For the arts and crafts and even scrap-booking aficionados here in the community, this is a Tipster that you can relate to!
Ribbons are an unruly bunch. They never stay in one place and more often than not, get tangled or even lost in the endless cavern that is your crafts box. To avoid this, you can try organizing them in what else but film canisters!
Punch a hole in the film canister lid.
Put the ribbon inside the canister with a little bit of it trailing out.
Insert the end of the ribbon in the film canister’s hole and close it. Presto!
Information for this article was sourced from Kathy Moore
Browsing through the Lomography website, you can find a lot of redscale shots, which are all done on color negative films. I asked myself if it’s possible to redscale a slide or chrome film and then cross process it. (And yes, it is.) In this tipster I’m going to teach you how to create the bloodiest homemade redscale film I've ever come across.
This article is dedicated to Leonard Freed's important reportage of the difficult and dangerous daily work of New York policemen, published in his 1980 book. Here I'll show you photos of public games organized by the various police forces of my hometown Como during last year's Christmas festivities. Take a look!
It's Tipstember! For this month, we will be awarding 25 fat piggies to every tipster article that gets published on the Lomography Magazine. You can share tips on composition, lighting, film experiments and camera modifications; or maybe techniques for shooting portraits, landscapes, still life and even wildlife! If you don't have tricks up your sleeve, however, you can still contribute to the Magazine and let your voice be heard. Here are some suggestions.
Named for the Italian city situated in the Lombardy region, overflowing with art and culture, say hello to the colorful aesthetics of the new Lomo'Instant Milano, the latest member of the Lomo'Instant family!
Did you miss watching analog movies crafted by our fellow lomographers? Fret not because in this recap, we rounded up the LomoKino movies that caught the community's attention last month. So, grab your bowl of popcorn and refill those soda glasses. The movie marathon is about to start!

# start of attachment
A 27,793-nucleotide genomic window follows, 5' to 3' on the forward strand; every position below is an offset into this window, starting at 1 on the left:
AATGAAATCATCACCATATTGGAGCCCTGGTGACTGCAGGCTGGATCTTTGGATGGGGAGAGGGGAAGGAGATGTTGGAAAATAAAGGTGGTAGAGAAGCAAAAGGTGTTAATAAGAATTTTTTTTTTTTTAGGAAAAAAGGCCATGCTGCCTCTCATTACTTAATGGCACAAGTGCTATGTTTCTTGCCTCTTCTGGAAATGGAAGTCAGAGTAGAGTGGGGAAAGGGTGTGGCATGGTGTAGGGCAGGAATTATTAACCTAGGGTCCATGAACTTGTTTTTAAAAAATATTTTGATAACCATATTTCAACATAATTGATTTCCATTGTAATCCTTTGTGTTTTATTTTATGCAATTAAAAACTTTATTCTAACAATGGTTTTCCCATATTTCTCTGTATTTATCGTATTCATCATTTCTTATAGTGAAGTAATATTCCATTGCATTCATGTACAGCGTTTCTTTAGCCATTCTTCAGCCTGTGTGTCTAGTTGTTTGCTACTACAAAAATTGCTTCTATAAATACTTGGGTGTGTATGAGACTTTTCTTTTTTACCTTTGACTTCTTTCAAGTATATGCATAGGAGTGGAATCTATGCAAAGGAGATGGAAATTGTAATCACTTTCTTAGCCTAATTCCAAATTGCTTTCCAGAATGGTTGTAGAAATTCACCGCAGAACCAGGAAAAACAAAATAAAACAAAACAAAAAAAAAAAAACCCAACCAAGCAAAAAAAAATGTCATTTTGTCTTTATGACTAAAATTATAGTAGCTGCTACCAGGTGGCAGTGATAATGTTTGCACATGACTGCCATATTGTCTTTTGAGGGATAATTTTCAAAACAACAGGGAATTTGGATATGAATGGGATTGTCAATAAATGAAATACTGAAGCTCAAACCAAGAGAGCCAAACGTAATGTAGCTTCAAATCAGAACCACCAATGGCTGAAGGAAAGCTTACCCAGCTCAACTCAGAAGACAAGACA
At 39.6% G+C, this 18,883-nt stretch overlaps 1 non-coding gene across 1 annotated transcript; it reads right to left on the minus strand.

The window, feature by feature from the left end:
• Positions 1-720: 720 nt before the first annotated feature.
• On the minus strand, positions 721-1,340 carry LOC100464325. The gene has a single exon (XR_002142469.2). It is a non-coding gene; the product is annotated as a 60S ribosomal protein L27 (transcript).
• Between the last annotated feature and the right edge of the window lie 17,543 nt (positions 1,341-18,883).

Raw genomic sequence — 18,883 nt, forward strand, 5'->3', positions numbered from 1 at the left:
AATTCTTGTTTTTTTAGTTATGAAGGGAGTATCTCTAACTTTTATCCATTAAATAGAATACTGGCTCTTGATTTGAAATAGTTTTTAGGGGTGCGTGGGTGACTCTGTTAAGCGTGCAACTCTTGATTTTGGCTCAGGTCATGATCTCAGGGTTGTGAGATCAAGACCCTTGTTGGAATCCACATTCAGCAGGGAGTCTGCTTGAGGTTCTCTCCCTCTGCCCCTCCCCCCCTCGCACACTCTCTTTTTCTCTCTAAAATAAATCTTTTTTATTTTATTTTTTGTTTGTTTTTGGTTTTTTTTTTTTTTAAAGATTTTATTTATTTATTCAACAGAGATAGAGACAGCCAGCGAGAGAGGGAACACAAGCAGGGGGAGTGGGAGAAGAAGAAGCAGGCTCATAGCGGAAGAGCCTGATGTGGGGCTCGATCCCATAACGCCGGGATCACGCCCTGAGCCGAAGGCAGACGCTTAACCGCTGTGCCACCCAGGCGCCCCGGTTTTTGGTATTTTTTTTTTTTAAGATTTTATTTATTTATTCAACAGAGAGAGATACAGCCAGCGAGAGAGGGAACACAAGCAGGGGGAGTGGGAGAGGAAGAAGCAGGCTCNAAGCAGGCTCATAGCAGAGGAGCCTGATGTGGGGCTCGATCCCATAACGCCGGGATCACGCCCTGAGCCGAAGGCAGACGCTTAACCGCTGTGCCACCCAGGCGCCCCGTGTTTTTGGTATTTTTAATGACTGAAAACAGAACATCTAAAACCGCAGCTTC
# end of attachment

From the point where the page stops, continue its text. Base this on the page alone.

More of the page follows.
The young photographer friends set out to America’s West to reconnect with nature. It all began as an individual documentation of the world around them and organically formed into a collaborative project over the course of their trip. The result is a self-published art book that explores the relationship between nature and their bodies.
What do you do when you don't have much time in a city like New York but you want to see everything, feel the vibe and be part of the community, even for a short time? Jump on a bike and enjoy what trains, buses and cabs can never give you: be part of the city. Take a camera with you to capture the moments and sights you don't want to forget. I did this with my LC-A 120 and LomoChrome Purple film.
New York is an infinitely photographable city in spite—or because—of its innate chaos. And even when the medium is film, praised nowadays for the virtue of slowness, the photographer must keep up with the city’s pace. Ricardo Lozano, 35mm photographer and Lomography community member, managed to do it for the series OK Commuter, now a book by A Love Token Press.
An Argentinean writer and photographer living in the Pacific Northwest, Lorraine Healy is a long-time fan of plastic cameras and is the author of "Tricks With A Plastic Wonder," a manual for achieving better results with a Holga camera, available as an eBook from Amazon.com. In this article, Healy explains how you can find ways to do street photography even if you live in a rural area.
This World Pinhole Photography Day is your chance to shift from the usual 35mm pinhole cameras to the unconventional medium format, stereoscopic or instant do-it-yourself' pinhole cameras. You can even turn the LomoKino into a pinhole video camera. Challenge yourself and take a pick from this list of Tipsters.
Lomography has teamed up with the Victoria and Albert Museum, London to give you the chance to win tickets to see “Paul Strand: Photography and Film for the 20th Century,” the first retrospective of this highly influential photographer in over 30 years. You can also win a Henry Carroll Book and a Lomo’instant Wide.